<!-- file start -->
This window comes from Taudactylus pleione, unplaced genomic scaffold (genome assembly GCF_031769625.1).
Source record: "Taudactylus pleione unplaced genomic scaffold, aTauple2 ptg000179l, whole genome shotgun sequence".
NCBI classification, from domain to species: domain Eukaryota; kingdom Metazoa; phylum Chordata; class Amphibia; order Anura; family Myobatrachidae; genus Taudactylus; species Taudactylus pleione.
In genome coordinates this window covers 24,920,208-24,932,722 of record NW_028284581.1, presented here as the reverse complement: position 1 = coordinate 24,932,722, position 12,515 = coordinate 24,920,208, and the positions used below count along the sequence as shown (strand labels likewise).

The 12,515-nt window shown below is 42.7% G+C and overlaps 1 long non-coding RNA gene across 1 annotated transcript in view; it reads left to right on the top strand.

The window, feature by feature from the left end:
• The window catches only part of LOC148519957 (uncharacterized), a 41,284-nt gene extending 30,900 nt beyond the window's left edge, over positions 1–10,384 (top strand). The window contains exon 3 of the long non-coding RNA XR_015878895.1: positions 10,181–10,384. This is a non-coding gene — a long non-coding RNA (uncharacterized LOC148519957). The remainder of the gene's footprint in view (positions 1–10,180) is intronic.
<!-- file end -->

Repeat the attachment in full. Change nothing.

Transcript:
This window comes from Taudactylus pleione, unplaced genomic scaffold (genome assembly GCF_031769625.1).
Source record: "Taudactylus pleione unplaced genomic scaffold, aTauple2 ptg000179l, whole genome shotgun sequence".
NCBI classification, from domain to species: domain Eukaryota; kingdom Metazoa; phylum Chordata; class Amphibia; order Anura; family Myobatrachidae; genus Taudactylus; species Taudactylus pleione.
In genome coordinates this window covers 24,920,208-24,932,722 of record NW_028284581.1, presented here as the reverse complement: position 1 = coordinate 24,932,722, position 12,515 = coordinate 24,920,208, and the positions used below count along the sequence as shown (strand labels likewise).

The 12,515-nt window shown below is 42.7% G+C and overlaps 1 long non-coding RNA gene across 1 annotated transcript in view; it reads left to right on the top strand.

The window, feature by feature from the left end:
• The window catches only part of LOC148519957 (uncharacterized), a 41,284-nt gene extending 30,900 nt beyond the window's left edge, over positions 1–10,384 (top strand). The window contains exon 3 of the long non-coding RNA XR_015878895.1: positions 10,181–10,384. This is a non-coding gene — a long non-coding RNA (uncharacterized LOC148519957). The remainder of the gene's footprint in view (positions 1–10,180) is intronic.